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Frankfurter Allgemeine Zeitung - Germany | Thursday, November 10, 2011

Europe unstable without 5-percent hurdle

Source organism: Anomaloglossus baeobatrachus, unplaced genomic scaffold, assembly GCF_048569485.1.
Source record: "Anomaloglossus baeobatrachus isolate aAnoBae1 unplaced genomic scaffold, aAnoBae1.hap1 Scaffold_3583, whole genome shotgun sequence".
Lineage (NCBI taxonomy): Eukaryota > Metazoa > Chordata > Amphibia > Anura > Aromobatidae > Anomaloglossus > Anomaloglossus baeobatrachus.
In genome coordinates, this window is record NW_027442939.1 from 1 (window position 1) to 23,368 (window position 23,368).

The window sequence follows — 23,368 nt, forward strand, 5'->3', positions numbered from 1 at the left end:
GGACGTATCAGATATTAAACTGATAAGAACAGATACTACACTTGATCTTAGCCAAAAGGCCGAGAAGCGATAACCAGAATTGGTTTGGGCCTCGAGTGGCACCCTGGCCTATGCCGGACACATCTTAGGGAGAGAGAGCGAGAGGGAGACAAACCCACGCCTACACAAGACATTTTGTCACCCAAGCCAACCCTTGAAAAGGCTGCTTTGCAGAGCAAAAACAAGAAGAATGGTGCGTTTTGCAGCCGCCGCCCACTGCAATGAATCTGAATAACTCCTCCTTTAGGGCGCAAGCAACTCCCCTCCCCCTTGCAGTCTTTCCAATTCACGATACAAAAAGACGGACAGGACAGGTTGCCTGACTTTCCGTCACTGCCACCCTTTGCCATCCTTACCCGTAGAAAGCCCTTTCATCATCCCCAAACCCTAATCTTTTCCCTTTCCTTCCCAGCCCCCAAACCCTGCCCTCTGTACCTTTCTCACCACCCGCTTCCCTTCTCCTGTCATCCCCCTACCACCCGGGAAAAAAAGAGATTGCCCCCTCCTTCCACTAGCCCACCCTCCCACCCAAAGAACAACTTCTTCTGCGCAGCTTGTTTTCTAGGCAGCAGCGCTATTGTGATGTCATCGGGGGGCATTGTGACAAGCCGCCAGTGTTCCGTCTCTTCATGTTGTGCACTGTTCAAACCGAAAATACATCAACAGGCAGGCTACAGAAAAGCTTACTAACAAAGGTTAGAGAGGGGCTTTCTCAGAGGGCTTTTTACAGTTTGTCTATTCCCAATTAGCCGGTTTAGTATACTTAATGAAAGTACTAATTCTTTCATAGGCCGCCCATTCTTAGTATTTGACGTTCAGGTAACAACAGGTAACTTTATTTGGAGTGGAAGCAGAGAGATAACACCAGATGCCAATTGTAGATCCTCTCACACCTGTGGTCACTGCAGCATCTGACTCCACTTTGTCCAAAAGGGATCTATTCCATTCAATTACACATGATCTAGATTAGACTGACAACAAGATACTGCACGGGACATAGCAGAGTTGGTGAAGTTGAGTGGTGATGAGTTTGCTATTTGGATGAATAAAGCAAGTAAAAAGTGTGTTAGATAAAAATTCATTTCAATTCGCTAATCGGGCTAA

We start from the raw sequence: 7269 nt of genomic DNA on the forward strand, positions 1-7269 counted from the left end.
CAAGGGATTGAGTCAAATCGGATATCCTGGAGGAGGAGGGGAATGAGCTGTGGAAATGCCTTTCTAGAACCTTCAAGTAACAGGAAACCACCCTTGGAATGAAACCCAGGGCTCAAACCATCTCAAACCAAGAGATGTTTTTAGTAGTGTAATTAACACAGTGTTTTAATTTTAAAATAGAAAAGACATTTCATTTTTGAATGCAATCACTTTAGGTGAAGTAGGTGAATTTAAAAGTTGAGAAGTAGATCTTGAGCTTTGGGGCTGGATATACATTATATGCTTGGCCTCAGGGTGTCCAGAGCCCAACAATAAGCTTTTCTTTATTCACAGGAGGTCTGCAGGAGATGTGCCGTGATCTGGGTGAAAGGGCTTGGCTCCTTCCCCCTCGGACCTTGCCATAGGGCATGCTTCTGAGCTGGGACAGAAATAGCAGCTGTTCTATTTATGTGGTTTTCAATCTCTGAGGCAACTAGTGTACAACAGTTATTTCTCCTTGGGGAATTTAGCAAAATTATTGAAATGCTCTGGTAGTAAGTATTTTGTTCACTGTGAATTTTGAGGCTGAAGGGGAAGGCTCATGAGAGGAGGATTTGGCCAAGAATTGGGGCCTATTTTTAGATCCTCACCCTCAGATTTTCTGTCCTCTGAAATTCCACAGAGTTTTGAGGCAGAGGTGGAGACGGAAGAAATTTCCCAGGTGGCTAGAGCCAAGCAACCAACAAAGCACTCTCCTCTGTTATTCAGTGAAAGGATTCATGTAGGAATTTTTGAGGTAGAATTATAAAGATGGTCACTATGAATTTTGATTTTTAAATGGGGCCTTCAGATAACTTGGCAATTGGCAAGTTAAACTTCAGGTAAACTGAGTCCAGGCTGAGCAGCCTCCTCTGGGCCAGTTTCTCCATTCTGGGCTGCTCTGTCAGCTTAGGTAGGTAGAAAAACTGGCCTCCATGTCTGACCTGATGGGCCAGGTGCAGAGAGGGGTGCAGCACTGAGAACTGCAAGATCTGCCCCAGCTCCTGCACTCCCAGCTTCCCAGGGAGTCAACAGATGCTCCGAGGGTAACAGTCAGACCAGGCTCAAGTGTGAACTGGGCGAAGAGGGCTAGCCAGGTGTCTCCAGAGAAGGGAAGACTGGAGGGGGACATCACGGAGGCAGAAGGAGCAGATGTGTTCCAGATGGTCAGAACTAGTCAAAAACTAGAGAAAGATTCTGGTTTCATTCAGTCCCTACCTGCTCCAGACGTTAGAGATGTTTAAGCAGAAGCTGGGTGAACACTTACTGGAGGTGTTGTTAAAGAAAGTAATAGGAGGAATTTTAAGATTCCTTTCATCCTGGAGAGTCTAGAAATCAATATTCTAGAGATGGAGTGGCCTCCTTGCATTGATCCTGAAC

The five-percent hurdle valid in Germany for European elections is unconstitutional and puts small parties at a disadvantage, according to a judgement delivered on Wednesday by Germany's Federal Constitutional Court. The ruling fits in well with today's debates on democracy but will not exactly make the European Parliament more effective, writes the conservative daily Frankfurter Allgemeine Zeitung: "The judgement handed down in Karlsruhe on the European electoral law goes against the established parties that are now howling their disapproval. More equality, more participation, more discourse is the motto here as well. ... But anyone who considers the European Parliament a fully-fledged legislature must ask if the abolishment of the five-percent clause would not destabilise the body. It certainly won't increase Germany's influence (and Europe's biggest country is already anything but suitably represented) if representatives from the tiniest parties move in, as they will likely be incapable of forming any sort of parliamentary group."

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